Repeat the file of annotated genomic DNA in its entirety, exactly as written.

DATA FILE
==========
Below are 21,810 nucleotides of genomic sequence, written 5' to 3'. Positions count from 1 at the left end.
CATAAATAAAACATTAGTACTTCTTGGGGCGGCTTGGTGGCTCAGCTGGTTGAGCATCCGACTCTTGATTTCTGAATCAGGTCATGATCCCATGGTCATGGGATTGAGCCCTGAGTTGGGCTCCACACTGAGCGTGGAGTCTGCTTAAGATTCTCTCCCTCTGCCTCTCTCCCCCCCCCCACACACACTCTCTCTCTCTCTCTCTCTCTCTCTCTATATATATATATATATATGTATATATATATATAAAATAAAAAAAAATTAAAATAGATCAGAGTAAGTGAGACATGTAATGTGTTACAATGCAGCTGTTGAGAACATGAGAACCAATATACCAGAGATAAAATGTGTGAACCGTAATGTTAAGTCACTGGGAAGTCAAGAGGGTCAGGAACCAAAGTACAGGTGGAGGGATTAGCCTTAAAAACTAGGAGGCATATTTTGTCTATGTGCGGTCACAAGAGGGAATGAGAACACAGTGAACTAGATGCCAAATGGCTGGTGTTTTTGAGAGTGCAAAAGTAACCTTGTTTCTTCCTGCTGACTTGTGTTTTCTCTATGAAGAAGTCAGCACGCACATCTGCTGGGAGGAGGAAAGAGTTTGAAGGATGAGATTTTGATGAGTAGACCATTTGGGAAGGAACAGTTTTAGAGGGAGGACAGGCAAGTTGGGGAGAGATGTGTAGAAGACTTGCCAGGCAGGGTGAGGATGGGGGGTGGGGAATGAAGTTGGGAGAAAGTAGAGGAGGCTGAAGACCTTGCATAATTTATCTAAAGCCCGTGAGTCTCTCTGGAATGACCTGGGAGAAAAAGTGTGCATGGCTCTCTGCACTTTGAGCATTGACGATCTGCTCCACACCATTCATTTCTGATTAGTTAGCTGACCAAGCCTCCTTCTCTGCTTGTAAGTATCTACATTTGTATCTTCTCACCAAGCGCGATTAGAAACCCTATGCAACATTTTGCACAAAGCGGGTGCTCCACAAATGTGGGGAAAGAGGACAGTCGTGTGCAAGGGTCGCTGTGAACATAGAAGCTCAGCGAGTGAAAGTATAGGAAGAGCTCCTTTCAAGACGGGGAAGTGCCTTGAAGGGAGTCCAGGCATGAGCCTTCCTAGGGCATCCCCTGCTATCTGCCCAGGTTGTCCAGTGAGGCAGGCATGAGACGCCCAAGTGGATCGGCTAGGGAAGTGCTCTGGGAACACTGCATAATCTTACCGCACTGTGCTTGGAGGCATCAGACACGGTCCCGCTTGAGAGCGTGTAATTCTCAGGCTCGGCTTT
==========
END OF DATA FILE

Below are 21,810 nucleotides of genomic sequence, written 5' to 3'. Positions count from 1 at the left end.
CATAAATAAAACATTAGTACTTCTTGGGGCGGCTTGGTGGCTCAGCTGGTTGAGCATCCGACTCTTGATTTCTGAATCAGGTCATGATCCCATGGTCATGGGATTGAGCCCTGAGTTGGGCTCCACACTGAGCGTGGAGTCTGCTTAAGATTCTCTCCCTCTGCCTCTCTCCCCCCCCCCACACACACTCTCTCTCTCTCTCTCTCTCTCTCTCTATATATATATATATATATGTATATATATATATAAAATAAAAAAAAATTAAAATAGATCAGAGTAAGTGAGACATGTAATGTGTTACAATGCAGCTGTTGAGAACATGAGAACCAATATACCAGAGATAAAATGTGTGAACCGTAATGTTAAGTCACTGGGAAGTCAAGAGGGTCAGGAACCAAAGTACAGGTGGAGGGATTAGCCTTAAAAACTAGGAGGCATATTTTGTCTATGTGCGGTCACAAGAGGGAATGAGAACACAGTGAACTAGATGCCAAATGGCTGGTGTTTTTGAGAGTGCAAAAGTAACCTTGTTTCTTCCTGCTGACTTGTGTTTTCTCTATGAAGAAGTCAGCACGCACATCTGCTGGGAGGAGGAAAGAGTTTGAAGGATGAGATTTTGATGAGTAGACCATTTGGGAAGGAACAGTTTTAGAGGGAGGACAGGCAAGTTGGGGAGAGATGTGTAGAAGACTTGCCAGGCAGGGTGAGGATGGGGGGTGGGGAATGAAGTTGGGAGAAAGTAGAGGAGGCTGAAGACCTTGCATAATTTATCTAAAGCCCGTGAGTCTCTCTGGAATGACCTGGGAGAAAAAGTGTGCATGGCTCTCTGCACTTTGAGCATTGACGATCTGCTCCACACCATTCATTTCTGATTAGTTAGCTGACCAAGCCTCCTTCTCTGCTTGTAAGTATCTACATTTGTATCTTCTCACCAAGCGCGATTAGAAACCCTATGCAACATTTTGCACAAAGCGGGTGCTCCACAAATGTGGGGAAAGAGGACAGTCGTGTGCAAGGGTCGCTGTGAACATAGAAGCTCAGCGAGTGAAAGTATAGGAAGAGCTCCTTTCAAGACGGGGAAGTGCCTTGAAGGGAGTCCAGGCATGAGCCTTCCTAGGGCATCCCCTGCTATCTGCCCAGGTTGTCCAGTGAGGCAGGCATGAGACGCCCAAGTGGATCGGCTAGGGAAGTGCTCTGGGAACACTGCATAATCTTACCGCACTGTGCTTGGAGGCATCAGACACGGTCCCGCTTGAGAGCGTGTAATTCTCAGGCTCGGCTTT